One of the top Nigerians in Diaspora and Founder of the first ethnic satellite Media Company in Europe, Dr. Alistair Soyode, went to Europe in his twenties to become a renowned footballer. But no sooner than he got there, being a footballer did not pan out, so he delved into entrepreneurship and the media world . Speaking with City People’s Society Reporter, ADEOTAN OSUNYOSADE, he tells the story of how he started the 1st black TV station in UK BEN Television, which broadcasts across Europe, Africa and Nigeria.
Sir, I would like you to let us into your background
Okay my name is Alistair Soyode. I grew up in the Northern part of Nigeria, was born in the Northern part of Nigeria. My mother is from the Northern part of Nigeria and my father is from the Southern part of Nigeria. Everything about my life is from the North till probably before I entered my 20th I moved into football and from there basically I went to Europe to try to go and play football. The weather condition didn’t allow me to quickly adjust into the cold season and from there one needed to survive and I began to think about entrepreneurship.
What business you need to set up, what you need to do and all that, so I ended up becoming a serial entrepreneur trying to create businesses from Telecoms to television. No one was doing Telecom. I was the first Nigerian to publish the mobile phone magazine in Nigeria called the Mobile Telecom News. The moment Nigeria moved to Telecom era, I came back to Nigeria to quickly publish a magazine that deals solely on Telecommunications and I guess that was probably my first challenge to know that you just don’t introduce something new in Nigeria without having a solid money to support it, but then, I am glad that, at least, that record stood and the magazine was there and it helped quite a lot in transformation of Telecoms industry in the early days, but out of that it allowed me to move into television and then becoming the first black person to set up a black TV station in Europe, which is still trending, working hard to make sure that we continue to bridge the gap.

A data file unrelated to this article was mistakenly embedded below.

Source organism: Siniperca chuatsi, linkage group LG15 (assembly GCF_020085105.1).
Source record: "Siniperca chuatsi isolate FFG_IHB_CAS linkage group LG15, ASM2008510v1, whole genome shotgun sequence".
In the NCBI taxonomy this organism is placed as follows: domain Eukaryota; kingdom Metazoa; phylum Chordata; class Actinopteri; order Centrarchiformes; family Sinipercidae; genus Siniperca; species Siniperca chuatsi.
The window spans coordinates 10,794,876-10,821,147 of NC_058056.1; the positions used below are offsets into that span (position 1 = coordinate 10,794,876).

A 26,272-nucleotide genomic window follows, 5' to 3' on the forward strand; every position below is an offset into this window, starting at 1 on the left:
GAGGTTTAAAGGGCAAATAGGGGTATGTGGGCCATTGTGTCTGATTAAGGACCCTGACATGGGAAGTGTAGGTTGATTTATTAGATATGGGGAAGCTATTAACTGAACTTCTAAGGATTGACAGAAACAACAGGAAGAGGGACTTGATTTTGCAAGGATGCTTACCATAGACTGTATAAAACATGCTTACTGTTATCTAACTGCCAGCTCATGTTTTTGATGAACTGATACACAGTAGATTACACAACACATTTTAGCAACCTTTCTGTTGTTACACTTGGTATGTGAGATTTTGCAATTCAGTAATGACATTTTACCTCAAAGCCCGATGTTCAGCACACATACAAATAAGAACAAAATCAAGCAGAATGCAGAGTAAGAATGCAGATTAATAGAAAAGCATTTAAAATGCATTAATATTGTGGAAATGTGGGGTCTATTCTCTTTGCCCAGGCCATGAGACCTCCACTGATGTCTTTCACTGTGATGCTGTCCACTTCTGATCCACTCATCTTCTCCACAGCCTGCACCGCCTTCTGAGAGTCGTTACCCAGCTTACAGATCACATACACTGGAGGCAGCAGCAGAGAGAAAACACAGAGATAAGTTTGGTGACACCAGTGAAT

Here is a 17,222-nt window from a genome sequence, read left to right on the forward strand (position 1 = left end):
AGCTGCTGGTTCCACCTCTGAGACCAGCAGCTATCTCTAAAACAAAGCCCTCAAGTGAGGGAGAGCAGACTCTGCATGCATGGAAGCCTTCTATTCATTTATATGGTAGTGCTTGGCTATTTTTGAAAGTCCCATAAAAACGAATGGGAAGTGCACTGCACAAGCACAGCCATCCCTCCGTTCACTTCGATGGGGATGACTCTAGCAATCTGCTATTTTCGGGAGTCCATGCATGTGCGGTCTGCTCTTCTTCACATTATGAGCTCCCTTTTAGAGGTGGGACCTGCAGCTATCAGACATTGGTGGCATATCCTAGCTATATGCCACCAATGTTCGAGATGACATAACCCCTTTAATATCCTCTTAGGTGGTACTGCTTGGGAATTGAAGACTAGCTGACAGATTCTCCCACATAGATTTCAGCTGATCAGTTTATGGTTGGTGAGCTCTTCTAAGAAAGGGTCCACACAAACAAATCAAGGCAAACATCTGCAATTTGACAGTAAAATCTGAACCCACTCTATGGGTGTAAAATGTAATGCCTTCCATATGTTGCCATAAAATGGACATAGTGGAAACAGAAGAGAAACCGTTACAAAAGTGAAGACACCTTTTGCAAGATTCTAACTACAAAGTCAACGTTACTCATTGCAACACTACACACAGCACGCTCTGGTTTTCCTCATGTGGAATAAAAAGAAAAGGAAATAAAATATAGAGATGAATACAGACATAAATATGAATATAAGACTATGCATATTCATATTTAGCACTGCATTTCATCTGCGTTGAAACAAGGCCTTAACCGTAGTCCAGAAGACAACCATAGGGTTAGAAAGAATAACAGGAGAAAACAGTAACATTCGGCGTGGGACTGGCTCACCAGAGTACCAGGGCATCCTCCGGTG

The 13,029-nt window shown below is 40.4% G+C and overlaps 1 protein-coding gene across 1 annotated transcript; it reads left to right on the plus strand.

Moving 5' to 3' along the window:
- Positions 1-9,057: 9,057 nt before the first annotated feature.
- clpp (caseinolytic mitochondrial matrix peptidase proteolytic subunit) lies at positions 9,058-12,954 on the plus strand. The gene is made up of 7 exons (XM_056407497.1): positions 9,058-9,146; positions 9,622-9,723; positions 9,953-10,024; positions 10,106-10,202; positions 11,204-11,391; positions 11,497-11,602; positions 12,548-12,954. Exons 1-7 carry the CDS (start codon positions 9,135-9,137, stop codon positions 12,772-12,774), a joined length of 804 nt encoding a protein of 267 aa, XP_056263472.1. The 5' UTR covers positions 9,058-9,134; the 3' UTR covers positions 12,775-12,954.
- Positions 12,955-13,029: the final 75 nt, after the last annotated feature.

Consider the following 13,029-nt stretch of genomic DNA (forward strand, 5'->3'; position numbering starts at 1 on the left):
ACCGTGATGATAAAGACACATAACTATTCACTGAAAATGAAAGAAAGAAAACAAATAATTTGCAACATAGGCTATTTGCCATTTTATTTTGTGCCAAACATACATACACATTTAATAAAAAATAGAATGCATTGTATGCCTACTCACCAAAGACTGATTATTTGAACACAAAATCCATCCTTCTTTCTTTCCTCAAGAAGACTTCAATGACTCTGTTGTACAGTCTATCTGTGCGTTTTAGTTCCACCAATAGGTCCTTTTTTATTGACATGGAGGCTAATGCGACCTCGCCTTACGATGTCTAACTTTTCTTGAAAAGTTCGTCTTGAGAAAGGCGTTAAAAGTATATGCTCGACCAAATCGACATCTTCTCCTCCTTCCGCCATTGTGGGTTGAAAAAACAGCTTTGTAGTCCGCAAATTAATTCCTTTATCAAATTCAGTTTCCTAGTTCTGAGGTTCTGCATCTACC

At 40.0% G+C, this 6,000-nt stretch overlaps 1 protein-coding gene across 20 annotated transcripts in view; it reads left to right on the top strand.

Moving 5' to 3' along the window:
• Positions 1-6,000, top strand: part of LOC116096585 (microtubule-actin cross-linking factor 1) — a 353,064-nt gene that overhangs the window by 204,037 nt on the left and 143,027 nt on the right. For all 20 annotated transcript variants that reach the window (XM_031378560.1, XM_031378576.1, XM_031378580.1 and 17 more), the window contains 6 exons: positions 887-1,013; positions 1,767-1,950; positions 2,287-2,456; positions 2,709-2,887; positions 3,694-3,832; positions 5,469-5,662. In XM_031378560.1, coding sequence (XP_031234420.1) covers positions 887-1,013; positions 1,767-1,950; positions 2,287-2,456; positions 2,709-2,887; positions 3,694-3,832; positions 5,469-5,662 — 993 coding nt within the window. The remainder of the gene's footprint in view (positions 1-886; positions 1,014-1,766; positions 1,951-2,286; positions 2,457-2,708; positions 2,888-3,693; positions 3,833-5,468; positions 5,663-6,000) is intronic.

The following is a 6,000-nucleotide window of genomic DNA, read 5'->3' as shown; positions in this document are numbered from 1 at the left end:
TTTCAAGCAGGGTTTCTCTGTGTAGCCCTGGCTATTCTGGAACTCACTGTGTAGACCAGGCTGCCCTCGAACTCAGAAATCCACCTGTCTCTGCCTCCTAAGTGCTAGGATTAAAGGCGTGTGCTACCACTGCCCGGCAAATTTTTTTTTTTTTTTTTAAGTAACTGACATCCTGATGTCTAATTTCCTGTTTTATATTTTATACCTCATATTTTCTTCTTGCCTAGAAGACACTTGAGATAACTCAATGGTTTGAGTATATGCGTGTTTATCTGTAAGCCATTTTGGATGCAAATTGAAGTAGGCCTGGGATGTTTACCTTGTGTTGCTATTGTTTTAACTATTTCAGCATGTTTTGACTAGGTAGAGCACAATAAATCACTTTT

Looking at your success story, how did the idea for BEN TV come up?
I think uhmm in those years in the early 90’s, the story about Nigeria was just too bad, all the varieties of criminal activities. And I believe that we are not as bad as presented in the media because I am not and there are many other people, who are not and I thought the best thing was to create programmes that would highlight the success of Nigerians and then supply those programmes to Nigerian TV stations.
Out of that passion to change the story line from negative to positive, creating the yearning to say oh actually there is no TV station where I can go and do some research to find out if they have black programmes and that pushed me to say oh maybe I can launch a TV station, but I don’t have the money, but I had the idea. So, the idea was put together and I nurtured it for a few years before coming across a platform and the people who agreed to the formation of the company. Then, I was working as a consultant for African business roundtable Dr. Bamanga Tukur, and all the people bought into the idea of yes there is a need for that and that’s what pushed me to continue and by the end of the day I then launch the first black TV station Ben Television with the catch line ”bridging the gap”.